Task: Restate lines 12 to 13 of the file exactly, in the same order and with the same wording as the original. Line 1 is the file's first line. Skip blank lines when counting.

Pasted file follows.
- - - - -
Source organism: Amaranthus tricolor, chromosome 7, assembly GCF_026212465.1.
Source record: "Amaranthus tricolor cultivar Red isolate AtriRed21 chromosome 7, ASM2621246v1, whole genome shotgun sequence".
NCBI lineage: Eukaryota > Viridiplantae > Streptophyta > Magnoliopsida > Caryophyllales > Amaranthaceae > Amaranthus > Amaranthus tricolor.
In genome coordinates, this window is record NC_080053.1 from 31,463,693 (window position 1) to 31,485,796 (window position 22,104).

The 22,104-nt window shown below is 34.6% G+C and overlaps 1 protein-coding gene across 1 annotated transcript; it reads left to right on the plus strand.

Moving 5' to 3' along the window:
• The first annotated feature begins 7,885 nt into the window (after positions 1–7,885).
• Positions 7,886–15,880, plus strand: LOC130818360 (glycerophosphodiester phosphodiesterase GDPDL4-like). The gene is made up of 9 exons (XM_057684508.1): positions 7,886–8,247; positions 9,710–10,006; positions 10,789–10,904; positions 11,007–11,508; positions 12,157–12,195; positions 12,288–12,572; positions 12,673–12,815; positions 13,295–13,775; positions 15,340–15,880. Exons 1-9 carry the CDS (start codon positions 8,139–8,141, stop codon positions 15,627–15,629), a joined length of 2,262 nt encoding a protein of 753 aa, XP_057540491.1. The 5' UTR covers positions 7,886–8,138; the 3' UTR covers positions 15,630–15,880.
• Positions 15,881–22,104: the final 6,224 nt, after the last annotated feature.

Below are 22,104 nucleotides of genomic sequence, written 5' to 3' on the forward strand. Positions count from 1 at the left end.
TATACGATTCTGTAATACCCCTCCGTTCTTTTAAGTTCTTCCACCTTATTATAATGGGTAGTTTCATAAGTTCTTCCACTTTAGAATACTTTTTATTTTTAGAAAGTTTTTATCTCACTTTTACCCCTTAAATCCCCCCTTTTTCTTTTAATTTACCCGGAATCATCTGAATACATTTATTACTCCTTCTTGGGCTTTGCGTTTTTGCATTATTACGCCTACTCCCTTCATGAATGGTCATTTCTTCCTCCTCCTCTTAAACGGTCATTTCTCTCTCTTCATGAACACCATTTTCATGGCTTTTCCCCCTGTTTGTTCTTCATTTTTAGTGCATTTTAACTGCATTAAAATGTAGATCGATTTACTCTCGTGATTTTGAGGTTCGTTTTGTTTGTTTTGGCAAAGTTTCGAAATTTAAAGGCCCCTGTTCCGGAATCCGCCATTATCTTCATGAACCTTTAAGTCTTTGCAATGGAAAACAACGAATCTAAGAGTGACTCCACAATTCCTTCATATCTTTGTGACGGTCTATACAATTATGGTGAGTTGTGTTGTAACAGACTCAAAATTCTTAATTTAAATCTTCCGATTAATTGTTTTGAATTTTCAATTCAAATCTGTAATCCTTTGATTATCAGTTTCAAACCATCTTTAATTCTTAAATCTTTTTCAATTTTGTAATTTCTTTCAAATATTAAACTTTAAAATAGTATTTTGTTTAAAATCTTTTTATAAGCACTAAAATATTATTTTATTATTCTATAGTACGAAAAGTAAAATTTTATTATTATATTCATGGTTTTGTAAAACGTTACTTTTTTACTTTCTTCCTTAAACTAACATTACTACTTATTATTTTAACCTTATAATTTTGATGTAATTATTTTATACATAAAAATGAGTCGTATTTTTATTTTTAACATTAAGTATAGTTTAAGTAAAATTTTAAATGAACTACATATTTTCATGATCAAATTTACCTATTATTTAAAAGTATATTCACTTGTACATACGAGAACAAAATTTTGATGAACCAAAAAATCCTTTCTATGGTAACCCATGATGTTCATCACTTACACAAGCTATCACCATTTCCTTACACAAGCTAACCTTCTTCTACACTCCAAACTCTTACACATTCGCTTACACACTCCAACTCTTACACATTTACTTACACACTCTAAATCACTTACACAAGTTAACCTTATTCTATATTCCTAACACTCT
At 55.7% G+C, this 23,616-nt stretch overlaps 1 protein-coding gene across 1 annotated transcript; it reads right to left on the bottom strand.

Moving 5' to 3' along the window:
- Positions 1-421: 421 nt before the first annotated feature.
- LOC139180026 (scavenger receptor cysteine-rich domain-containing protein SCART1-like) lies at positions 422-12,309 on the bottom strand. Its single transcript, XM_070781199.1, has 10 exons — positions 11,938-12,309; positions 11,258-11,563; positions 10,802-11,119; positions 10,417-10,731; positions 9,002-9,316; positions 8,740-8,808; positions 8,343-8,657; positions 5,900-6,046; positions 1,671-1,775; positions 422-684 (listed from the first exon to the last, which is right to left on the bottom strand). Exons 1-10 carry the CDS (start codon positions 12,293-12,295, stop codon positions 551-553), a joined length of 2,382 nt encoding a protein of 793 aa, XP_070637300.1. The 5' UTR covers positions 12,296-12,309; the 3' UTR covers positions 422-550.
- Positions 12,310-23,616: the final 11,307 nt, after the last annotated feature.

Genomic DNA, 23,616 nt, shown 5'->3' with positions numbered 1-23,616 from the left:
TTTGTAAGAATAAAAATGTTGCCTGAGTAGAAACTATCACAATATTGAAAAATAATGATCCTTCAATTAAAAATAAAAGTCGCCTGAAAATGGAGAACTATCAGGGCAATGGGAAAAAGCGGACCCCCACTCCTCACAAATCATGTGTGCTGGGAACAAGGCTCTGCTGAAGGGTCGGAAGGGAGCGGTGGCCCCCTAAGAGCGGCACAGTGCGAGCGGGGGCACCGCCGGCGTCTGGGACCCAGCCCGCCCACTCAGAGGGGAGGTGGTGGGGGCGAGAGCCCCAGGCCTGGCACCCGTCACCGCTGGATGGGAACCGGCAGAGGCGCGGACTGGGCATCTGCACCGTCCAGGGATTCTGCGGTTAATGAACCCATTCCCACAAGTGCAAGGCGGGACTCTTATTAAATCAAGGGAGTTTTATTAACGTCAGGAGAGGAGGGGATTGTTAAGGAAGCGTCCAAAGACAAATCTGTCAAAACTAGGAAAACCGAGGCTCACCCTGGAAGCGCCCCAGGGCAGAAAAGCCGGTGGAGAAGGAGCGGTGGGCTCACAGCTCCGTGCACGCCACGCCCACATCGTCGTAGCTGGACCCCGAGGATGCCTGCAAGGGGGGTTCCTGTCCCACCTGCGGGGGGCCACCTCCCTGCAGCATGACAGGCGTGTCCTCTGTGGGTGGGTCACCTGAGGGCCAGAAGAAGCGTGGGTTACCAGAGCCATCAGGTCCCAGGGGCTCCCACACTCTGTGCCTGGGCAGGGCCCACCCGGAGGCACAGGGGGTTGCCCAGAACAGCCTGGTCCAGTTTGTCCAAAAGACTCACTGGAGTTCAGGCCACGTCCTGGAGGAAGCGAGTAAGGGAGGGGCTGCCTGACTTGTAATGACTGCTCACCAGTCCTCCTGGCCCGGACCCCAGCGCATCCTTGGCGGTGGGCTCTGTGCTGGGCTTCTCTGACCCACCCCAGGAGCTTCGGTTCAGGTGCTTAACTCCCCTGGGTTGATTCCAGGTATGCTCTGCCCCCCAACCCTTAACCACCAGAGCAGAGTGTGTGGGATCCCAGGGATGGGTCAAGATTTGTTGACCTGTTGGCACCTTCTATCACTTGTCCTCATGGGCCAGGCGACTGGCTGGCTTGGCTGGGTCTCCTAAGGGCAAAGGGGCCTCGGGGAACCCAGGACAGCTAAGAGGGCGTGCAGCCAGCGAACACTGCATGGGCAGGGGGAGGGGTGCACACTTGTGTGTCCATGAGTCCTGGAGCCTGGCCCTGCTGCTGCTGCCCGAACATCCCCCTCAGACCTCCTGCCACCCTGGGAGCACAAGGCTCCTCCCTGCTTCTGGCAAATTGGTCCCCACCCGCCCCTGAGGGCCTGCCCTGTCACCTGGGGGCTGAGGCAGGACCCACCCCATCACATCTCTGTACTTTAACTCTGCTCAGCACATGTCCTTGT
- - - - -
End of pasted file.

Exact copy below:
At 55.7% G+C, this 23,616-nt stretch overlaps 1 protein-coding gene across 1 annotated transcript; it reads right to left on the bottom strand.

Moving 5' to 3' along the window: